Here in China, Sunday's Lantern Festival for Year of the Tiger was not just the last day in February. Fifteen days immediately after the celebratory bash that thundered in the Chinese New Year on February 14th, the full moon ushered in a lustrous atmosphere of lanterns and riddles, "yuanxiao" rice dumplings and family unity.
One local Tianjin woman explains.
"Here in China, no matter how far away from our homes we are, during the Spring Festival we make it a point to travel to be reunited with our family members again. The Lantern Festival is one of the most significant (holidays) in our culture here in China. The lantern is something unique and most representative of our Chinese culture."
The Lantern Festival has remained a Chinese tradition, kindled over the centuries by China's affection for elegant beauty and detail.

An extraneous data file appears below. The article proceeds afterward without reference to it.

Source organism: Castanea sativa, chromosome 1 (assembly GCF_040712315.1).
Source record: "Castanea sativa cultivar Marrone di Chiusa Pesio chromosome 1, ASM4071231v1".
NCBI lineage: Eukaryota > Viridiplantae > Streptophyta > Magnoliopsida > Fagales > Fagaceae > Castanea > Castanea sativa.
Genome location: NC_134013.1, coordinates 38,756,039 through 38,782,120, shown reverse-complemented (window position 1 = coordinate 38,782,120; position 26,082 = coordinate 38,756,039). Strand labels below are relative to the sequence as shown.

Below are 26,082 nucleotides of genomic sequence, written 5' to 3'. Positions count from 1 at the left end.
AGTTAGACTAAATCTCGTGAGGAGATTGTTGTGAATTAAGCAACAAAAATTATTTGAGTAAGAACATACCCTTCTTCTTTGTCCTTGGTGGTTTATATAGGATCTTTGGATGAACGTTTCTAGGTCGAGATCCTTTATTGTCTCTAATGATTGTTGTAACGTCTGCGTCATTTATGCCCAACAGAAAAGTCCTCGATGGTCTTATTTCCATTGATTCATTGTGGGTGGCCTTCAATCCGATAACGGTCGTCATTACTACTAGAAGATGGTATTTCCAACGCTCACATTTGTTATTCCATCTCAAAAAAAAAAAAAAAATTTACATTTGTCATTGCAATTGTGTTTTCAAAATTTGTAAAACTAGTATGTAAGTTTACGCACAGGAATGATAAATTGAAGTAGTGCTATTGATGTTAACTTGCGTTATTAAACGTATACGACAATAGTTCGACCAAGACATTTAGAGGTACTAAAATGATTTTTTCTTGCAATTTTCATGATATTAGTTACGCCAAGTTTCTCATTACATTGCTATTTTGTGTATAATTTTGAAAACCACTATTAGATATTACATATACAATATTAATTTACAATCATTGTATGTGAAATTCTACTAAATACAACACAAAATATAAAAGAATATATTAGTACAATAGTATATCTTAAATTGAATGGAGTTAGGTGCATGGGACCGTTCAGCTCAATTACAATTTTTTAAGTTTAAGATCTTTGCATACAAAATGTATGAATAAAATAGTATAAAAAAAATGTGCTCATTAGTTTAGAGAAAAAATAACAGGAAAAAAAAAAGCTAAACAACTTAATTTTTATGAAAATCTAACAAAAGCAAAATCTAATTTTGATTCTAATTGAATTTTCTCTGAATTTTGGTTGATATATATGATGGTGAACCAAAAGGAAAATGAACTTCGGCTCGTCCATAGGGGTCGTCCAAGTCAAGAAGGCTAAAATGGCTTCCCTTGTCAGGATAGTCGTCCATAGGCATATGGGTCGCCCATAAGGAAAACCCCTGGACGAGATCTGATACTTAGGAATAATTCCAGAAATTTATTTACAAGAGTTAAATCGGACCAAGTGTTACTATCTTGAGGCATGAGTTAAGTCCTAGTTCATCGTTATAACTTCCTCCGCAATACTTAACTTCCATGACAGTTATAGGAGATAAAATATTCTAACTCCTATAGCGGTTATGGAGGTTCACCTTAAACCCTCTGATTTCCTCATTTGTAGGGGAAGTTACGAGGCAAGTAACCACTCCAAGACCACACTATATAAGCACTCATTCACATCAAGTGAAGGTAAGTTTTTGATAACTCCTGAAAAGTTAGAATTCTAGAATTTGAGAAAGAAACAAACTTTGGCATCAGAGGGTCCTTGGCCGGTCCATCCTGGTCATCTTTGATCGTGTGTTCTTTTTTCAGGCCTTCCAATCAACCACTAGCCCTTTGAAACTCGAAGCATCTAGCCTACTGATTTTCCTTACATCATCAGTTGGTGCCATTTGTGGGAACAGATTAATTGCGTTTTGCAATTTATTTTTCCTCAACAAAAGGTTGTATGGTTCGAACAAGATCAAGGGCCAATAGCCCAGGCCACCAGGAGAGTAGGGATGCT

Liu Yang who works in Beijing but is from the southern city of Suzhou, says the festival has evolved over the years.
"During the Lantern Festival, there'll be really huge lanterns and also a really big tree that's hung and decorated with a lot of lantern riddles. One wins a prize when he can answer the riddle correctly."
"The Yuanxiao Festival involves the whole process of eating these sweet rice dumplings. From the making of these balls, to cooking them, to enjoying them together as a family, we can really enjoy the warmth of our families and soak in the atmosphere of this joyous occasion."
But Liu also says not everyone can go home for the Lantern Festival to partake in this activity.
Even though small "yuanxiao" rice dumplings were sold last weekend on streets and in supermarkets, those who were unable to make the journey home to visit their families said the warmth and tastes of home could not be overrated or duplicated.
All the same, eating store-bought "yuanxiao" may have been their only option. And yet, eating the rice dumplings is still a small reminder of a time long ago when perhaps things did seem a bit simpler.
For the Beijing Hour, I'm Andrea Hunt.